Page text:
Even more worrisome is that of the adults polled, ages 18 to 39, 11 percent of millennials and Gen Zers incorrectly responded that they believed the Jews caused the Holocaust.
That disconnect was on full display once again when a 2020 TikTok trend drew the ire of many, as users—mostly teens—were found to be uploading clips of themselves participating in what was dubbed the #holocaustchallenge. In the brief clips, users can be seen portraying Holocaust victims—painting fake bruises on their faces and wearing clothes that Jewish prisoners were forced to wear by Nazi guards.
🤮😷this is kyla.atkin pic.twitter.com/RGIoCvN4iB
— Patricia ✡︎ 🏳️🌈 ⚢ (@Mowgli_Lincoln) August 18, 2020
Are Selfies Ever Appropriate?
It may seem crazy to ask, but in the face of changing norms, other Holocaust memorials around Europe are re-evaluating their attitudes and in some cases, embracing the new era.
“’Selfies’ are a part of today’s cultural experience and the virtualization of the world,” Günter Morsch, a former director of the Sachsenhausen Memorial and Museum, told ABC News. “In the virtual world, people try to integrate an authentic place into part of their own image and that’s actually something positive.”
Berlin’s Memorial to the Murdered Jews of Europe—a 4.5-acre site covered with 2,711 tomb-like concrete slabs—is another such place that is open to new interpretations.
Peter Eisenman, the New York City–based architect who designed the memorial, wrote that the concept of this monument is that “there is no goal, no end, no working one’s way in or out. The duration of an individual’s experience of it grants no further understanding, since understanding the Holocaust is impossible. The time of the monument, its duration from top surface to ground, is disjoined from the time of experience. In this context, there is no nostalgia, no memory of the past, only the living memory of the individual experience.”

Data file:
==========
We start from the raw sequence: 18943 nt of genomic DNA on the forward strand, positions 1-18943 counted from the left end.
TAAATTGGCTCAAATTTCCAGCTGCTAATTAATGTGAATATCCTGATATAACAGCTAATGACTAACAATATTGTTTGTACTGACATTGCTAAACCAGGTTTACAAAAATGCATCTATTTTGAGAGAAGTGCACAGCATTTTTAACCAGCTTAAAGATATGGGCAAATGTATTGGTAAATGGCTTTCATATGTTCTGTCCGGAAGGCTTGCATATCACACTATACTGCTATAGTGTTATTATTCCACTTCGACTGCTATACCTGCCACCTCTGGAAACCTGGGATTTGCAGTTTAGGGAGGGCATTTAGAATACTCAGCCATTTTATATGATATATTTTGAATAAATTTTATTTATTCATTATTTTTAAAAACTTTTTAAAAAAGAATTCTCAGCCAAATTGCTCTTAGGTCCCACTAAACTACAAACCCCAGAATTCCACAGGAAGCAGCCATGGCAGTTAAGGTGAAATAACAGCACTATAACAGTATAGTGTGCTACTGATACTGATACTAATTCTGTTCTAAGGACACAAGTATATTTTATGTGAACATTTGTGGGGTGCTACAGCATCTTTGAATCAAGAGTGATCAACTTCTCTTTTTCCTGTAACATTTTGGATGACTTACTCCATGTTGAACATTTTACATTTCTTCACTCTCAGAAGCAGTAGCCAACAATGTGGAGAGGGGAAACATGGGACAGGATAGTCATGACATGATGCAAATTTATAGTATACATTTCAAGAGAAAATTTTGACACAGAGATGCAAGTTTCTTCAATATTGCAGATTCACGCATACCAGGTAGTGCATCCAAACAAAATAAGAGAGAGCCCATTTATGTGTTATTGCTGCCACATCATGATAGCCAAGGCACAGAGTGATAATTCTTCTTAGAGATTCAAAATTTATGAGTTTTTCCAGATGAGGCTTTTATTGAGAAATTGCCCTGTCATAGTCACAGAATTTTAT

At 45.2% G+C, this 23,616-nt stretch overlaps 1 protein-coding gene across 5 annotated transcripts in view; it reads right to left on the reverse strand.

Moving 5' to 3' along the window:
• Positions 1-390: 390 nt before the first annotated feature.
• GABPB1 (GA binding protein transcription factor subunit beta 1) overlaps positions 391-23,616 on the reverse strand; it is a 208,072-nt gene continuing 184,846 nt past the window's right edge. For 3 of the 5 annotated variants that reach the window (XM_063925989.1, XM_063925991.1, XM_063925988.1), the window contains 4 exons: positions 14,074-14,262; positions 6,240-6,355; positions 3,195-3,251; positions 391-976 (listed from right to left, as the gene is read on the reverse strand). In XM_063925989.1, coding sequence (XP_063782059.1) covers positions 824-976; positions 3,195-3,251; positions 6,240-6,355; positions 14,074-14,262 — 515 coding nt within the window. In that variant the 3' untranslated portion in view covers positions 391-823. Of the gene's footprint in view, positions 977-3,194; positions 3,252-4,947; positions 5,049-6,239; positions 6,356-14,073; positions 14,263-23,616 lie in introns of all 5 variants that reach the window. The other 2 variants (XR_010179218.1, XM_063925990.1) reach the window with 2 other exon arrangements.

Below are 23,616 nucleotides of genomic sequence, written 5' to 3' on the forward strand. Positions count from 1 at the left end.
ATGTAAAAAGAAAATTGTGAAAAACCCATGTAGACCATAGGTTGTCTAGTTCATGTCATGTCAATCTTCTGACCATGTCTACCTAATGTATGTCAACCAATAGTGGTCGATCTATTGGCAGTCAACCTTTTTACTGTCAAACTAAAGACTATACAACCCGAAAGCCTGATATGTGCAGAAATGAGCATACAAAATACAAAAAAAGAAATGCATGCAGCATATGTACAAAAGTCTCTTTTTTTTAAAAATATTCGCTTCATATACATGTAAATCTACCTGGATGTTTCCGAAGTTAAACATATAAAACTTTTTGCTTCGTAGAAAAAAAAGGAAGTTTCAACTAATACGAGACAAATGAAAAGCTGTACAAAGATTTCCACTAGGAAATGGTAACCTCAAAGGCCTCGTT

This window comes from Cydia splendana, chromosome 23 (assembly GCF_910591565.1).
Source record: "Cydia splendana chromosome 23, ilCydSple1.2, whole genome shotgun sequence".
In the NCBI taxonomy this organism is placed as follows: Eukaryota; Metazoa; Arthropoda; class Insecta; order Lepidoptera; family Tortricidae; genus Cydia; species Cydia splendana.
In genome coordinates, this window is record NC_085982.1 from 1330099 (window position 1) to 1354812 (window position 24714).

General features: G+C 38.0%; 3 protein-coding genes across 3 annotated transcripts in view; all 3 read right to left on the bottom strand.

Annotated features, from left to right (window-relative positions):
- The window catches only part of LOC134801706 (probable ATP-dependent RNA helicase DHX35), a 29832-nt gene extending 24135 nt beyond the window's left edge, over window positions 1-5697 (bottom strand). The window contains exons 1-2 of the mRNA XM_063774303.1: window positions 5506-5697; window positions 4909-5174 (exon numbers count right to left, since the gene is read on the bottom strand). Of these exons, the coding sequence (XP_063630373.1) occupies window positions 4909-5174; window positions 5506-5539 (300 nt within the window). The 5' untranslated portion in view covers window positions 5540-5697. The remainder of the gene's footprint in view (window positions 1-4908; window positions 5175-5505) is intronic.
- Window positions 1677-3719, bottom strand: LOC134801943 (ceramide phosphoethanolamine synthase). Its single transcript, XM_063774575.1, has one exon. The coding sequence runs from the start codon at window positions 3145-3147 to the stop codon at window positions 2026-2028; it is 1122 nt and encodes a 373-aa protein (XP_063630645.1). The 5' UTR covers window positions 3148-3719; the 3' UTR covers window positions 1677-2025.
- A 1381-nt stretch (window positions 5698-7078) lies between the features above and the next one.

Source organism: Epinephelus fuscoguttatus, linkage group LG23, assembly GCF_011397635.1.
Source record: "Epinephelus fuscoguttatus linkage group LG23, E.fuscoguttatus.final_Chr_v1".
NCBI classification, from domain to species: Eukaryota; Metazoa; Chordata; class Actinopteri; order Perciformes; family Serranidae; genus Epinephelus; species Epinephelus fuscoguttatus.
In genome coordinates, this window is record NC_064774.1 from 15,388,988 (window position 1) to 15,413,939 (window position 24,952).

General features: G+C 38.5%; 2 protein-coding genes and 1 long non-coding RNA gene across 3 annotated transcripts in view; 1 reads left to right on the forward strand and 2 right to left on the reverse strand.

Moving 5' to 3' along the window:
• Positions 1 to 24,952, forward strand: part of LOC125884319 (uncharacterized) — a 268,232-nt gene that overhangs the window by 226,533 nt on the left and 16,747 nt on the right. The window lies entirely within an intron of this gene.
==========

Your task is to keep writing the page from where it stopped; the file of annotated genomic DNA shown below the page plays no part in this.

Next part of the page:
Eisenman caused a stir when, in 2005, he suggested that the memorial be integrated into the city’s infrastructure, allowing people to have picnics at the stones and the like.
Integration is one thing; a full fashion shoot, however, is another.
In 2009, the budget airline easyJet was forced to withdraw almost 300,000 copies of its in-flight magazine after they received complaints of that one of its articles, “A Quick Guide to the Chic Side of Berlin,” was showcasing models posing within the concrete slabs of the Berlin memorial. The accompanying article stated: “Ravaged by war and torn in two by conflicting ideologies, Berlin may not be a picture-perfect jewel … but it’s a treasure trove for the culture vulture … no visit would be complete without exploring the testaments to the city’s turbulent past, such as … the Jewish Museum and the Holocaust memorial.”
Uwe Neumärer, a spokesman for the Foundation for the Memorial to the Murdered Jews of Europe, told The Guardian he hadn’t authorized the shoot. “We only give permission to projects that have a connection to the memorial, the Holocaust or some aspect of commemoration,” he said.
Still, among those who work at and maintain the Berlin memorial, the view is that selfies are less of a trivialization of history, and more of how a younger generation engages with it.
“We don’t forbid selfies, but if someone is doing a pose a little too much in the direction of too flashy, employees might mention to the person that this is perhaps not the right place for it while explaining what the memorial represents,” Felizitas Borzym, a spokesperson for the memorial, told ABC News.
This type of dialogue, Borzym said, is effective.
“People should explore the location with selfies as a person with their phone. To have photos of themselves in the location is really the way young people experience this memorial.”